“Carbon, the citizen king of elements, governs who we are and what life is—but the king is going mad! Citizens, revolt against the despots, or all may be lost!”—James E. Hansen, director of the NASA Goddard Institute for Space Studies

“A most accessible and thoroughly enjoyable way to gain real insight into a series of profoundly important subjects including, notably, the hellish risks we now face with climate change. I liked this book and plan to read it again.”—James Gustave Speth, dean of Yale School of Forestry and Environmental Studies and author of The Bridge at the Edge of the World

“Eric Roston provides an unparalleled tour of carbons role in life. This is a journey that every reader will find surprising and thoroughly enjoyable."—Richard A. Meserve, President of the Carnegie Institution for Science

“With this book, Roston, a former technology reporter for Time magazine, gives readers a substantial context to the sound bytes concerning climate change-the carbon cycle, the carbon footprint, carbon emissions, global warming-that are flung at us with little explanation. The first half traces carbon's history from the beginning of the universe, the Big Bang, and the nucleosynthesis (the formation of the elements) through the life cycle of stars, and then covers the development of life and dynamics of the ‘natural carbon cycle of Earth. The second section spans the last 150 years and delves into the impact of humans on the climate in creating what Roston calls the ‘industrial carbon cycle. Without using a great deal of scientific jargon, Roston leads us patiently and clearly through this complex issue.”—Margaret F. Dominy, Library Journal

“Carbon neutral it isn't.”—Fred Pearce, New Scientist

"Eric Roston's wonderful book, The Carbon Age, makes it clear that we have had a gap in popular writing about energy, climate, and the beauty of science. The imperatives before us to reduce carbon emissions and think scientifically about our world are clearer than ever before." —Dr. David Suzuki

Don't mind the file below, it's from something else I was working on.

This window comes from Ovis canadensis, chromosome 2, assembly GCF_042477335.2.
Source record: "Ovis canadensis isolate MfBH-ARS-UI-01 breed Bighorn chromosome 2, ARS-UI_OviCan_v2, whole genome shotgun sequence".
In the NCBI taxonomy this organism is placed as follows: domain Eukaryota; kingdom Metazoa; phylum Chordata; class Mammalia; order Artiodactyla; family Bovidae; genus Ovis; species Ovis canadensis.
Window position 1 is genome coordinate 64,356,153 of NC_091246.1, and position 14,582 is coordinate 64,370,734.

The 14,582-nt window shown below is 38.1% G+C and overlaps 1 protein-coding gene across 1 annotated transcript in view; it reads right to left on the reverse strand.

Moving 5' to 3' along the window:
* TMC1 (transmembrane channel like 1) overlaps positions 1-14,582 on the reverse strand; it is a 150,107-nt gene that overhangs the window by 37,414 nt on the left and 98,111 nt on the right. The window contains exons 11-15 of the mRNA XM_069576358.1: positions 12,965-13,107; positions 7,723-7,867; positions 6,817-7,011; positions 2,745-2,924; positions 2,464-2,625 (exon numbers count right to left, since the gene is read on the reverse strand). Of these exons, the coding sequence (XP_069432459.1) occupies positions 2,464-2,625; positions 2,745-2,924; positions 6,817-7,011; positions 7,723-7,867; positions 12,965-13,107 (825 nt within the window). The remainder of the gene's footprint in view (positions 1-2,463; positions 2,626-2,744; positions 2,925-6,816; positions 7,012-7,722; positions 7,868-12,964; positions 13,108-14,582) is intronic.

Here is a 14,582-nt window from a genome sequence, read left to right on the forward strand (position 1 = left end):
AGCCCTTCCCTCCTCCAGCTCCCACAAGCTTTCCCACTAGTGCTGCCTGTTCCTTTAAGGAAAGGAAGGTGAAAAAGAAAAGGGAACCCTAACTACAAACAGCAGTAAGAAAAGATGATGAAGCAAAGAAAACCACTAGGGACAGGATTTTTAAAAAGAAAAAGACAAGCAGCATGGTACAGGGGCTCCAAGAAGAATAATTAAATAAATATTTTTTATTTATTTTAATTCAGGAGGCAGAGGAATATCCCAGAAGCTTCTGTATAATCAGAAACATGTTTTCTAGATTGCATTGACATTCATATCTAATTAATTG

“A convincing argument that the earth is at a crossroad, the time for denial has passed and the time for smart, innovative solutions has arrived.”—Publishers Weekly

A high-level entry in the single-element history genre....Lucid and occasionally disturbing."—Kirkus Reviews

 

Synopsis:

The story of carbon—the building block of life that, ironically, is humanitys great threat.

Carbon has always been the ubiquitous architect of life: Indeed, all living things need it to stay alive, and carbon cycles through organisms, ground, water, and atmosphere in a kind of global respiration system that helps keep Earth in balance. Yet, since the start of the industrial era, carbon dioxide emissions have sped up the carbon cycle, and chlorofluorocarbons are destroying the ozone layer and warming the planet. In The Carbon Age, science writer Eric Roston evokes this essential element, illuminating history from the Big Bang to modern civilization, and chronicles the often surprising ways mankind has used carbon over centuries. Blending the latest science with original reporting, Roston charts how we reached the brink of catastrophe, making us aware, as never before, of the seminal impact carbon has on our lives.

About the Author

Eric Roston covered technology, international trade, and energy issues at Time magazine for six years. This is his first book. He lives in Washington, D.C.

Product Details

ISBN:
9780802715579
Subtitle:
How Life's Core Element Has Become Civilization's Greatest Threat
Author:
Roston, Eric
Publisher:
Walker & Company
Subject:
Environmental Science
Subject:
Carbon cycle (Biogeochemistry)
Subject:
Life Sciences - Ecology
Subject:
Chemistry - Organic
Subject:
General science
Subject:
Earth Sciences
Copyright:
Edition Description:
Trade Cloth
Publication Date:
20090526
Binding:
Hardcover
Grade Level:
General/trade
Language:
English
Illustrations:
BandW Illustrations throughout
Pages:
320
Dimensions:
9.25 x 6.13 in
Age Level:
How Life's Core Element Has Become Civilization's

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Related Subjects

Reference » Science Reference » General
Science and Mathematics » Environmental Studies » Energy
Science and Mathematics » Environmental Studies » General

The Carbon Age: How Life's Core Element Has Become Civilization's Greatest Threat Sale Hardcover
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Product details 320 pages Walker & Company - English 9780802715579 Reviews:
"Synopsis" by ,
The story of carbon—the building block of life that, ironically, is humanitys great threat.

Carbon has always been the ubiquitous architect of life: Indeed, all living things need it to stay alive, and carbon cycles through organisms, ground, water, and atmosphere in a kind of global respiration system that helps keep Earth in balance. Yet, since the start of the industrial era, carbon dioxide emissions have sped up the carbon cycle, and chlorofluorocarbons are destroying the ozone layer and warming the planet. In The Carbon Age, science writer Eric Roston evokes this essential element, illuminating history from the Big Bang to modern civilization, and chronicles the often surprising ways mankind has used carbon over centuries. Blending the latest science with original reporting, Roston charts how we reached the brink of catastrophe, making us aware, as never before, of the seminal impact carbon has on our lives.